CMS has released a summary report on issuer payments and changes under the Affordable Care Act’s risk adjustment program for insurers that sold individual and small group market plans in 2019.

Risk adjustment transfers totaled roughly $10.8 billion with $5.4 billion in payments and $5.4 billion in charges, according to a Centers for Medicare & Medicaid Services (CMS) summary report of the 2019 Affordable Care Act (ACA) risk adjustment program. CMS said the program, now in its sixth year, operated smoothly for the 561 health insurers participating in the individual and small group markets with only seven insurers receiving a default charge.

The program is meant to provide a level playing field among insurers despite the ACA’s prohibitions on underwriting and guaranteed issue mandate.

The ACA’s risk adjustment program transfers money from plans with healthier, lower-risk members to plans with sicker, riskier members. This transfer mitigates the impact of adverse selection and removes the incentive for issuers to “cherry pick” low risk enrollees so that issuers focus on selling insurance and managing the health of people regardless of their age or chronic conditions.

Unlike Medicare’s risk adjustment program, the ACA’s risk adjustment is a “zero-sum program,” explained Gabriel McGlamery, senior health policy consultant, government relations, Florida Blue, and a member of RISE’s risk adjustment policy committee. Payments do not come from CMS, but the agency does calculate issuer’s risk, collect charges, and distribute payments.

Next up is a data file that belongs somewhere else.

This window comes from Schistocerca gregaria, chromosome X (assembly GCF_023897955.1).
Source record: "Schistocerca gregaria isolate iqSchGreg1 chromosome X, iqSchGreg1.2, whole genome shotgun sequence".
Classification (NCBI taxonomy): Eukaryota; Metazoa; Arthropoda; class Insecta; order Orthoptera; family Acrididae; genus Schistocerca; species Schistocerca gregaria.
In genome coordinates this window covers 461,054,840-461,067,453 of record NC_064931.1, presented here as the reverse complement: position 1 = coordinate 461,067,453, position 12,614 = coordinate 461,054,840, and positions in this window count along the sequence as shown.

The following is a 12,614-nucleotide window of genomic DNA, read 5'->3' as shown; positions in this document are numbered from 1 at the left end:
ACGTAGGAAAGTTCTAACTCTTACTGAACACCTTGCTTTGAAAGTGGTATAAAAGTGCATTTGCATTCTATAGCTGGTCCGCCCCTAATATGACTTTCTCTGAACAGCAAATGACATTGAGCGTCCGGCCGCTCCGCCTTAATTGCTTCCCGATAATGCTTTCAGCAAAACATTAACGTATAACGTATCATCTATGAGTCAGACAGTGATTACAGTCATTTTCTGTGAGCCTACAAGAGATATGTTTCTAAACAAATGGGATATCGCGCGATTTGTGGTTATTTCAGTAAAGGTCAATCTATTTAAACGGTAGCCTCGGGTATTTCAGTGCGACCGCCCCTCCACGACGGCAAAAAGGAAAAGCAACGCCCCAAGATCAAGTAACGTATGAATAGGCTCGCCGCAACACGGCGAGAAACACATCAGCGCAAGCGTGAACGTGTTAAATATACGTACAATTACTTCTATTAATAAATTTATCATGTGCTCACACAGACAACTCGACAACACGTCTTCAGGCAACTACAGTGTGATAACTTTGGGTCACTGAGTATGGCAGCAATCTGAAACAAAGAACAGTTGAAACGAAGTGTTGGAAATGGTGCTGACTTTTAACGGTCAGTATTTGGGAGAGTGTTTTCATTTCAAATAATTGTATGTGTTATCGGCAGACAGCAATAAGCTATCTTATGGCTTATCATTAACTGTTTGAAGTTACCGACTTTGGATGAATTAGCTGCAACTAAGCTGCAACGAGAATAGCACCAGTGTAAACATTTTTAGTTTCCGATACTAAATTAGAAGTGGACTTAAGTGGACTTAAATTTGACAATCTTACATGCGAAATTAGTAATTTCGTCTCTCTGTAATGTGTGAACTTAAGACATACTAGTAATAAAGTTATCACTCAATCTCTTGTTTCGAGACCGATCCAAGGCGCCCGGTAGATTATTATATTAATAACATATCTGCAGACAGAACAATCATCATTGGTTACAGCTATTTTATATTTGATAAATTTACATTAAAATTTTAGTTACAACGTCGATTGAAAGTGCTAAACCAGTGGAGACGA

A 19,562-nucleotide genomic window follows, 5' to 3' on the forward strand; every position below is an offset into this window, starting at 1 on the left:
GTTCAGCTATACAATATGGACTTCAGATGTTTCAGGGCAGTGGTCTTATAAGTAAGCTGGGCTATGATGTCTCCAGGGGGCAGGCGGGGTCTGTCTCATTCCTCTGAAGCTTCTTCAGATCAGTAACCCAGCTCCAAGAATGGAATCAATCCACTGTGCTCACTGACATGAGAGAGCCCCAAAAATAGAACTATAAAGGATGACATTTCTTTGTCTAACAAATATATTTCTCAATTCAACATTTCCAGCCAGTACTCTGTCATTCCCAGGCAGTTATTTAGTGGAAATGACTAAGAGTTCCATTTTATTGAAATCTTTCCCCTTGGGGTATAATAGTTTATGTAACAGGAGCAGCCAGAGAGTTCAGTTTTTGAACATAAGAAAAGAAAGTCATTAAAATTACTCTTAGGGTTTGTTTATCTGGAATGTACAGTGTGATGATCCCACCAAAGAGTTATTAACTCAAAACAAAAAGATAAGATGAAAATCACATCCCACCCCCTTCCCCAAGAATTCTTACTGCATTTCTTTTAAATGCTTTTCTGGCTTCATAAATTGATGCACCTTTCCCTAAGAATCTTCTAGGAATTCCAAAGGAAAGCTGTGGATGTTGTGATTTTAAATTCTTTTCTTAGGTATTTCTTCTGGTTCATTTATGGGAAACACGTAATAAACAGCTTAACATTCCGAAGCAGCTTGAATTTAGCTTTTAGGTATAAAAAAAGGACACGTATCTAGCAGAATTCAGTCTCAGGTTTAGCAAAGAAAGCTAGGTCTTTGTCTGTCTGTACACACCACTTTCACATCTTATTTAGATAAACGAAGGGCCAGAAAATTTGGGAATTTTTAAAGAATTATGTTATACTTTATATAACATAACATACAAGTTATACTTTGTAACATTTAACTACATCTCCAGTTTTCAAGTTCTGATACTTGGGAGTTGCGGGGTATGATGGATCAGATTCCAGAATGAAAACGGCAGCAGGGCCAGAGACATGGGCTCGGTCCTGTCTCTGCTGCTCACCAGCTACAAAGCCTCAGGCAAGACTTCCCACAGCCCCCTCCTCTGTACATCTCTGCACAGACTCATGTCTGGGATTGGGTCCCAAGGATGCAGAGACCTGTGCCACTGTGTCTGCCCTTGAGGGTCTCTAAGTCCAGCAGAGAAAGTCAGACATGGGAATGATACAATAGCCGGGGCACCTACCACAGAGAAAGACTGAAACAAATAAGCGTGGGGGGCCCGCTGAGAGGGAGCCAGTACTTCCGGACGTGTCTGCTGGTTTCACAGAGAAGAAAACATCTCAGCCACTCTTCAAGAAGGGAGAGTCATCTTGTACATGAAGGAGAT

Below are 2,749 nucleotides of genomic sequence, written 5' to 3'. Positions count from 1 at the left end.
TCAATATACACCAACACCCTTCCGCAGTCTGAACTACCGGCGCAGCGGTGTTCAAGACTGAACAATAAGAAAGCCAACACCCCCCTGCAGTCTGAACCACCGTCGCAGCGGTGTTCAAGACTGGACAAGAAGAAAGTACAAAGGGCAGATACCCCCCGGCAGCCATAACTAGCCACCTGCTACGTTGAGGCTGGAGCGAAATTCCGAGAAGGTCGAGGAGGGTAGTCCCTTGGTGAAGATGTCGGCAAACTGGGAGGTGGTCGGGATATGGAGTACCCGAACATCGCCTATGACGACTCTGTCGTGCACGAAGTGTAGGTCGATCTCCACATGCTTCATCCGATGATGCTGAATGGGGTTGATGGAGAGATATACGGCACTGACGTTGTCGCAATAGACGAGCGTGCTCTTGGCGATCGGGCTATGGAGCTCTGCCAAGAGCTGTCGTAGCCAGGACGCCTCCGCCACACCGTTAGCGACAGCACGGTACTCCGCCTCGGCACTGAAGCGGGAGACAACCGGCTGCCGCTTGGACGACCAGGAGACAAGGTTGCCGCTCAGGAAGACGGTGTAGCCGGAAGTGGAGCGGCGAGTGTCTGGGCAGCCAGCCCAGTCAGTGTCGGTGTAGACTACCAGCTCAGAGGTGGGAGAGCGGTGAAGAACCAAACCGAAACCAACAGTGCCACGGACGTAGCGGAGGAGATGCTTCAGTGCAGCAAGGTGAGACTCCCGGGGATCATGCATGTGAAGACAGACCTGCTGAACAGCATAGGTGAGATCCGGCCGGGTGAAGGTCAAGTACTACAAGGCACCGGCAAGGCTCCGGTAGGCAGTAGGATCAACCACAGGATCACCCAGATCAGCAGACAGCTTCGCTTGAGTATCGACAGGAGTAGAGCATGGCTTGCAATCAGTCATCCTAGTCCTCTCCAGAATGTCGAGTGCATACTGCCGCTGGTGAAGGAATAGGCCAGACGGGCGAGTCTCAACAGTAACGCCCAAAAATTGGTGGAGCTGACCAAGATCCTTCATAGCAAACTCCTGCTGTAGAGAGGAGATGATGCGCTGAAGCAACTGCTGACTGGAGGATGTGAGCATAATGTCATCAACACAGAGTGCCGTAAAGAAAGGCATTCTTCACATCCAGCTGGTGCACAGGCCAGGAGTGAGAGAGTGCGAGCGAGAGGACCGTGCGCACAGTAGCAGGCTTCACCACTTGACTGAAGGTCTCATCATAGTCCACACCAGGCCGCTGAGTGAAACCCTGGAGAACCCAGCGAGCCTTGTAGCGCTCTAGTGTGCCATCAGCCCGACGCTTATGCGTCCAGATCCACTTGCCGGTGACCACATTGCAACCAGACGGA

“The risk adjustment program is working as intended by more evenly spreading the financial risk carried by issuers that enrolled higher-risk individuals in a particular state market risk pool, thereby protecting issuers against adverse selection and supporting them in offering products that serve all types of consumers,” CMS said in the summary report.  

The size of the payout balances out the high claims from sicker enrollees, so the biggest payouts went to large insurers in the biggest states: The Blues. Blue Shield of California tops the list with a risk adjustment payment of $1.04 billion across the individual, catastrophic, and small group markets. Florida Blue will net $713 million. Blue Cross and Blue Shield of Texas is set to receive a $395 million payment.

Insurers with the lowest risk enrollees, in the largest states, paid the largest charges including Kaiser Permanente, which has a net transfer of $1,196 million, mostly in California, and Centene, which does business as Celtic Insurance Co., which will pay a net transfer of $879 million, mostly in the Texas in Florida markets.